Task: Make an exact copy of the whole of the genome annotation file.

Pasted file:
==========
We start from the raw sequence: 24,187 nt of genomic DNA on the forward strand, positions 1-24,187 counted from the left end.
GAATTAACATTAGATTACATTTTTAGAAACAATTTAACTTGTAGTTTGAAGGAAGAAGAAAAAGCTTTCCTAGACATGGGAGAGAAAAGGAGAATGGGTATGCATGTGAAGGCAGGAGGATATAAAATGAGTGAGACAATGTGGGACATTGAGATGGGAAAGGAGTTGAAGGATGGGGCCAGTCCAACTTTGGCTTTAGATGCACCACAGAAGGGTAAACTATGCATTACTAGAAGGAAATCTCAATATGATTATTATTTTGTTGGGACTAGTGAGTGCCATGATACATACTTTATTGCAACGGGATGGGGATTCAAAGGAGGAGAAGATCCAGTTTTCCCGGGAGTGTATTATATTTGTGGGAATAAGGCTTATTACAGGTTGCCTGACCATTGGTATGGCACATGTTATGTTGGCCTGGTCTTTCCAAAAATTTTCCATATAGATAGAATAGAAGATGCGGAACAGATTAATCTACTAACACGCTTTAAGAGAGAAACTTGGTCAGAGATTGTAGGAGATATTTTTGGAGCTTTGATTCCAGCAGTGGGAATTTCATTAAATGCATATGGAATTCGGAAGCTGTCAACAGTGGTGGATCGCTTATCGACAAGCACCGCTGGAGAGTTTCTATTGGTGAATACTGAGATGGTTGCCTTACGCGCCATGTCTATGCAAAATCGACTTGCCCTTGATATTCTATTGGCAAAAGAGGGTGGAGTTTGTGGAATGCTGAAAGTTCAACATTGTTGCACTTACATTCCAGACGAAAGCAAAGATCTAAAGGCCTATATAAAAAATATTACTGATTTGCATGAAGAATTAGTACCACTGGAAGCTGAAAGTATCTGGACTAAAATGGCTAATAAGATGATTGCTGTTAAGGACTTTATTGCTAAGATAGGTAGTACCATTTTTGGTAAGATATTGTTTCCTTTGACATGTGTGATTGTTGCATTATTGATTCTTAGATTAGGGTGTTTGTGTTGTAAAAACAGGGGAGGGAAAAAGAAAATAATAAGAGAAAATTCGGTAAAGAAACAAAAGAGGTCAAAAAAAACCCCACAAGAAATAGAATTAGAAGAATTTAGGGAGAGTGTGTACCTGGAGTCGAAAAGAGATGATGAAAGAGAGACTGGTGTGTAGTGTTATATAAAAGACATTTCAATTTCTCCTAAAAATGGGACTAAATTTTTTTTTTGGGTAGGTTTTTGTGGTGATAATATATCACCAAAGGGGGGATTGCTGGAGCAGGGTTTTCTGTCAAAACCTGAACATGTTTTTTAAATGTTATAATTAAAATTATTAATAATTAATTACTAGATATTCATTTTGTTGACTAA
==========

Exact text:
We start from the raw sequence: 24,187 nt of genomic DNA on the forward strand, positions 1-24,187 counted from the left end.
GAATTAACATTAGATTACATTTTTAGAAACAATTTAACTTGTAGTTTGAAGGAAGAAGAAAAAGCTTTCCTAGACATGGGAGAGAAAAGGAGAATGGGTATGCATGTGAAGGCAGGAGGATATAAAATGAGTGAGACAATGTGGGACATTGAGATGGGAAAGGAGTTGAAGGATGGGGCCAGTCCAACTTTGGCTTTAGATGCACCACAGAAGGGTAAACTATGCATTACTAGAAGGAAATCTCAATATGATTATTATTTTGTTGGGACTAGTGAGTGCCATGATACATACTTTATTGCAACGGGATGGGGATTCAAAGGAGGAGAAGATCCAGTTTTCCCGGGAGTGTATTATATTTGTGGGAATAAGGCTTATTACAGGTTGCCTGACCATTGGTATGGCACATGTTATGTTGGCCTGGTCTTTCCAAAAATTTTCCATATAGATAGAATAGAAGATGCGGAACAGATTAATCTACTAACACGCTTTAAGAGAGAAACTTGGTCAGAGATTGTAGGAGATATTTTTGGAGCTTTGATTCCAGCAGTGGGAATTTCATTAAATGCATATGGAATTCGGAAGCTGTCAACAGTGGTGGATCGCTTATCGACAAGCACCGCTGGAGAGTTTCTATTGGTGAATACTGAGATGGTTGCCTTACGCGCCATGTCTATGCAAAATCGACTTGCCCTTGATATTCTATTGGCAAAAGAGGGTGGAGTTTGTGGAATGCTGAAAGTTCAACATTGTTGCACTTACATTCCAGACGAAAGCAAAGATCTAAAGGCCTATATAAAAAATATTACTGATTTGCATGAAGAATTAGTACCACTGGAAGCTGAAAGTATCTGGACTAAAATGGCTAATAAGATGATTGCTGTTAAGGACTTTATTGCTAAGATAGGTAGTACCATTTTTGGTAAGATATTGTTTCCTTTGACATGTGTGATTGTTGCATTATTGATTCTTAGATTAGGGTGTTTGTGTTGTAAAAACAGGGGAGGGAAAAAGAAAATAATAAGAGAAAATTCGGTAAAGAAACAAAAGAGGTCAAAAAAAACCCCACAAGAAATAGAATTAGAAGAATTTAGGGAGAGTGTGTACCTGGAGTCGAAAAGAGATGATGAAAGAGAGACTGGTGTGTAGTGTTATATAAAAGACATTTCAATTTCTCCTAAAAATGGGACTAAATTTTTTTTTTGGGTAGGTTTTTGTGGTGATAATATATCACCAAAGGGGGGATTGCTGGAGCAGGGTTTTCTGTCAAAACCTGAACATGTTTTTTAAATGTTATAATTAAAATTATTAATAATTAATTACTAGATATTCATTTTGTTGACTAA